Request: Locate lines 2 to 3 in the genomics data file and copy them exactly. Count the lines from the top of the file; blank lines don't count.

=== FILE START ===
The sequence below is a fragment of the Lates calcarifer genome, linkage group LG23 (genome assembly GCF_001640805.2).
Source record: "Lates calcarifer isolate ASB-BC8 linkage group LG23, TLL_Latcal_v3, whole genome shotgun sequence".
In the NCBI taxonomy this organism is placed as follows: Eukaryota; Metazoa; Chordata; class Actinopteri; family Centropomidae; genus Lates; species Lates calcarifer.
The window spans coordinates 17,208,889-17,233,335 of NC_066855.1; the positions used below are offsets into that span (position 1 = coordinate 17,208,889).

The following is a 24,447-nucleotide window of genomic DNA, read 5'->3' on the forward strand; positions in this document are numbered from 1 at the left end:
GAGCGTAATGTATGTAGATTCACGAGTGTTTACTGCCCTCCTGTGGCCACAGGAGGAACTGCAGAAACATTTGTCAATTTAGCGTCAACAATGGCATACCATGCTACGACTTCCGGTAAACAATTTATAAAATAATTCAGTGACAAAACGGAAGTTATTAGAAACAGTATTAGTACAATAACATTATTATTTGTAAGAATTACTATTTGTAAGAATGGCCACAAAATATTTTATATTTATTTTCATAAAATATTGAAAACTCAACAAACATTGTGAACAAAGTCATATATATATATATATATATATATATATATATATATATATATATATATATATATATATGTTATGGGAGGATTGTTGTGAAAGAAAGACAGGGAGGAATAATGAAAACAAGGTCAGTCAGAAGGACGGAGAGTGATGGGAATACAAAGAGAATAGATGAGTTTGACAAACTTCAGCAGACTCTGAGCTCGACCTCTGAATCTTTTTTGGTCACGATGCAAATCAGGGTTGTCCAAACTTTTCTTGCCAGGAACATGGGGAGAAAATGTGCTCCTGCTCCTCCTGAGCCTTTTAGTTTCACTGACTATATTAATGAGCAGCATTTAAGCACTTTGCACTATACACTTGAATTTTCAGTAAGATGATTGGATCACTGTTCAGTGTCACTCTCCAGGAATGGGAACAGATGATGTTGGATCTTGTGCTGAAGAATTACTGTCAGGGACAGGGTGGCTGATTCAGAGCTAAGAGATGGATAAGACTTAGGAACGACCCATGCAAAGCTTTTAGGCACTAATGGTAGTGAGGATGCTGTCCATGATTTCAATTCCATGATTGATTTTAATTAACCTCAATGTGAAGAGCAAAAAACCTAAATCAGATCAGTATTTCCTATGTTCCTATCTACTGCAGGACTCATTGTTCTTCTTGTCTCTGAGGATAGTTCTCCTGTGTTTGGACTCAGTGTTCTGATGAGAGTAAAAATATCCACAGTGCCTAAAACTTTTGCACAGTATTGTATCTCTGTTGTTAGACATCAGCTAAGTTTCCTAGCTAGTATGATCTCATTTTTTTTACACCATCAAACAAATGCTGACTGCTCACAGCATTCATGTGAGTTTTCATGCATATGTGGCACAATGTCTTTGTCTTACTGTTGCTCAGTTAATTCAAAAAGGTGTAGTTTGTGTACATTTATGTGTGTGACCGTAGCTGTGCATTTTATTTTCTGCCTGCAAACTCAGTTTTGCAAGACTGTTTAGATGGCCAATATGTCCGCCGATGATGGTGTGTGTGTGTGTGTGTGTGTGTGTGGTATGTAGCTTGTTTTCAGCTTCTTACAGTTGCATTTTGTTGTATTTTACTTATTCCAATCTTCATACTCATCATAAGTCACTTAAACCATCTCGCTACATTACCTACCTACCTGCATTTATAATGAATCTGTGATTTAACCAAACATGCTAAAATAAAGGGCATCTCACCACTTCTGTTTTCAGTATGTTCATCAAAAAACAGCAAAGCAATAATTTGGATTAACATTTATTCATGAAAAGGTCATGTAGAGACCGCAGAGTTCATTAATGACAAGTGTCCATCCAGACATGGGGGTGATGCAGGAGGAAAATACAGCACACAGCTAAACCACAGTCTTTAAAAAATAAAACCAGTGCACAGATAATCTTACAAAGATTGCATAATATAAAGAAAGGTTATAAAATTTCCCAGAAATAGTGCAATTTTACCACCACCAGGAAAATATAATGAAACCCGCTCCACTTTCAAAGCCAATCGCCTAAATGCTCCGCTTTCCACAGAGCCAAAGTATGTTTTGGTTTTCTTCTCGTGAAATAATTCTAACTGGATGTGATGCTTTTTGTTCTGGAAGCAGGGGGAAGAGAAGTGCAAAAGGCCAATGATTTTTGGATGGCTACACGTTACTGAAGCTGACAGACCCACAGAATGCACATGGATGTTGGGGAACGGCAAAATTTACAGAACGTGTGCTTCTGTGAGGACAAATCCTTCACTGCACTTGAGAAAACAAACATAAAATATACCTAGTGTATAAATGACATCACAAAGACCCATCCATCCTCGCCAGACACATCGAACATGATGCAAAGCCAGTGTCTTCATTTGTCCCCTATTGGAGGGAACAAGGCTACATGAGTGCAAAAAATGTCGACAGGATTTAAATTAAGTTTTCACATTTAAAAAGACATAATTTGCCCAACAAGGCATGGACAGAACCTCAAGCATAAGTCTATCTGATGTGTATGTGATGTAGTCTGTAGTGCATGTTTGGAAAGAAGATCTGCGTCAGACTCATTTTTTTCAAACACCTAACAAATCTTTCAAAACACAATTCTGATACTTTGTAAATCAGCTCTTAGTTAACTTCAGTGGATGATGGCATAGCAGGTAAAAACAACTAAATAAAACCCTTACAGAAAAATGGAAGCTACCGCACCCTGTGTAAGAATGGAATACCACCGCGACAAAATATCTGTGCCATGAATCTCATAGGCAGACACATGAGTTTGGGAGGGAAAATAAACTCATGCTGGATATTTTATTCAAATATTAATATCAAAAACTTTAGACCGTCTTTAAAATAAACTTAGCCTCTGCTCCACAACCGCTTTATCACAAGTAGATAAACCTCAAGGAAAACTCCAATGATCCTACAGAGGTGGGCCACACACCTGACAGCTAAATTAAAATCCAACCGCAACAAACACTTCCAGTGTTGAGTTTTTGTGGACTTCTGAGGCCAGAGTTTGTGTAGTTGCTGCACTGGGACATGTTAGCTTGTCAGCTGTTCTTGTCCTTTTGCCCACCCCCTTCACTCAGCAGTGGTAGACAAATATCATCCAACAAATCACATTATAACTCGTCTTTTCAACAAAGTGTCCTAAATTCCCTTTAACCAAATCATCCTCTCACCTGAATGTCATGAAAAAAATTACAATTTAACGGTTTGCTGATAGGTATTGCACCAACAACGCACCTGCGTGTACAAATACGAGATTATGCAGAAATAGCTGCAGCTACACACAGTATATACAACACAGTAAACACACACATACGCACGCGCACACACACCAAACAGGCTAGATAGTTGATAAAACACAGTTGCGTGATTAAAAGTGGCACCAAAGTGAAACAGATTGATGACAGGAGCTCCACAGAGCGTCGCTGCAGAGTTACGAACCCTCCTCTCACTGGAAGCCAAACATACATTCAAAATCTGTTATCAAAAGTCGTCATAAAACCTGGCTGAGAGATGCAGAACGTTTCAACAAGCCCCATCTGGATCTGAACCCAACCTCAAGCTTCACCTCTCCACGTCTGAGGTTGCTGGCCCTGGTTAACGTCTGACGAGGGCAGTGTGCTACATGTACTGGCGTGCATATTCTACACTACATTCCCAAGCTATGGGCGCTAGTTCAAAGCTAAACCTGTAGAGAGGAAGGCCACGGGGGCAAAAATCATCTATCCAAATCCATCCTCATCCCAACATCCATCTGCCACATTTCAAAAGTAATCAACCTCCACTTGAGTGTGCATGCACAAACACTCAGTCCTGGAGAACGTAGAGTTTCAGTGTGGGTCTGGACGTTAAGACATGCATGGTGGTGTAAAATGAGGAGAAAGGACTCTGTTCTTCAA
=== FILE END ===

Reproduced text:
Source record: "Lates calcarifer isolate ASB-BC8 linkage group LG23, TLL_Latcal_v3, whole genome shotgun sequence".
In the NCBI taxonomy this organism is placed as follows: Eukaryota; Metazoa; Chordata; class Actinopteri; family Centropomidae; genus Lates; species Lates calcarifer.